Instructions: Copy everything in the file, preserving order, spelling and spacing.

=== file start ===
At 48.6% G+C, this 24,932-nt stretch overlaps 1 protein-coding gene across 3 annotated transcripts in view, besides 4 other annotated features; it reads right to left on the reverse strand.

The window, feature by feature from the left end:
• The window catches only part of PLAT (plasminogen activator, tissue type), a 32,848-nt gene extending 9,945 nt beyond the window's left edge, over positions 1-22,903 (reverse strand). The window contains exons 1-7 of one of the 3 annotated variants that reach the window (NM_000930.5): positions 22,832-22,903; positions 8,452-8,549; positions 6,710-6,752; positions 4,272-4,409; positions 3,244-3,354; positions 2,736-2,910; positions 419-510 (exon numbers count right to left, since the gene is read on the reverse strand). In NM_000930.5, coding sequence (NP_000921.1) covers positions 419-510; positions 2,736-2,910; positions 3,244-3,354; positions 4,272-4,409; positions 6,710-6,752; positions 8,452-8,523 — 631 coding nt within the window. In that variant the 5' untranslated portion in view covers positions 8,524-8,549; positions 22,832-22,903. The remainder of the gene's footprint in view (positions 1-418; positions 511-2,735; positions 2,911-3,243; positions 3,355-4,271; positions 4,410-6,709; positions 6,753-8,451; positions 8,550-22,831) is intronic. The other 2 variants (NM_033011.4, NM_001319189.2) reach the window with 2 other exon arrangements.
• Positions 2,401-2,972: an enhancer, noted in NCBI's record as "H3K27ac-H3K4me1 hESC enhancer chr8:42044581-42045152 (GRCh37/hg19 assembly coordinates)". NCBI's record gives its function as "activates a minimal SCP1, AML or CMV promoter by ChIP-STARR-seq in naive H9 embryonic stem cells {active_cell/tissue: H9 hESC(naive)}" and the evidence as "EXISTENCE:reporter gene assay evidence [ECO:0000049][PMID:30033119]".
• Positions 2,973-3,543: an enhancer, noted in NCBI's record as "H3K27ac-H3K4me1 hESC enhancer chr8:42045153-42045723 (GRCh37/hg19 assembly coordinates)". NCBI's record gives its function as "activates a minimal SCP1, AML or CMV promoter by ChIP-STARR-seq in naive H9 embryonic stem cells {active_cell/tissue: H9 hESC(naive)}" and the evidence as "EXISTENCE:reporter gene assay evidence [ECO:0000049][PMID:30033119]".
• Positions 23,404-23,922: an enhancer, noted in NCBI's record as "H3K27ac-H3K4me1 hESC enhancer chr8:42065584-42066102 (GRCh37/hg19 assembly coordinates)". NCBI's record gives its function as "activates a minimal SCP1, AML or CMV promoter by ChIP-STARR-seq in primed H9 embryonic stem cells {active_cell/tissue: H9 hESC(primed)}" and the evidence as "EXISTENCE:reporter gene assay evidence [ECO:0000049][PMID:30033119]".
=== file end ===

At 48.6% G+C, this 24,932-nt stretch overlaps 1 protein-coding gene across 3 annotated transcripts in view, besides 4 other annotated features; it reads right to left on the reverse strand.

The window, feature by feature from the left end:
• The window catches only part of PLAT (plasminogen activator, tissue type), a 32,848-nt gene extending 9,945 nt beyond the window's left edge, over positions 1-22,903 (reverse strand). The window contains exons 1-7 of one of the 3 annotated variants that reach the window (NM_000930.5): positions 22,832-22,903; positions 8,452-8,549; positions 6,710-6,752; positions 4,272-4,409; positions 3,244-3,354; positions 2,736-2,910; positions 419-510 (exon numbers count right to left, since the gene is read on the reverse strand). In NM_000930.5, coding sequence (NP_000921.1) covers positions 419-510; positions 2,736-2,910; positions 3,244-3,354; positions 4,272-4,409; positions 6,710-6,752; positions 8,452-8,523 — 631 coding nt within the window. In that variant the 5' untranslated portion in view covers positions 8,524-8,549; positions 22,832-22,903. The remainder of the gene's footprint in view (positions 1-418; positions 511-2,735; positions 2,911-3,243; positions 3,355-4,271; positions 4,410-6,709; positions 6,753-8,451; positions 8,550-22,831) is intronic. The other 2 variants (NM_033011.4, NM_001319189.2) reach the window with 2 other exon arrangements.
• Positions 2,401-2,972: an enhancer, noted in NCBI's record as "H3K27ac-H3K4me1 hESC enhancer chr8:42044581-42045152 (GRCh37/hg19 assembly coordinates)". NCBI's record gives its function as "activates a minimal SCP1, AML or CMV promoter by ChIP-STARR-seq in naive H9 embryonic stem cells {active_cell/tissue: H9 hESC(naive)}" and the evidence as "EXISTENCE:reporter gene assay evidence [ECO:0000049][PMID:30033119]".
• Positions 2,973-3,543: an enhancer, noted in NCBI's record as "H3K27ac-H3K4me1 hESC enhancer chr8:42045153-42045723 (GRCh37/hg19 assembly coordinates)". NCBI's record gives its function as "activates a minimal SCP1, AML or CMV promoter by ChIP-STARR-seq in naive H9 embryonic stem cells {active_cell/tissue: H9 hESC(naive)}" and the evidence as "EXISTENCE:reporter gene assay evidence [ECO:0000049][PMID:30033119]".
• Positions 23,404-23,922: an enhancer, noted in NCBI's record as "H3K27ac-H3K4me1 hESC enhancer chr8:42065584-42066102 (GRCh37/hg19 assembly coordinates)". NCBI's record gives its function as "activates a minimal SCP1, AML or CMV promoter by ChIP-STARR-seq in primed H9 embryonic stem cells {active_cell/tissue: H9 hESC(primed)}" and the evidence as "EXISTENCE:reporter gene assay evidence [ECO:0000049][PMID:30033119]".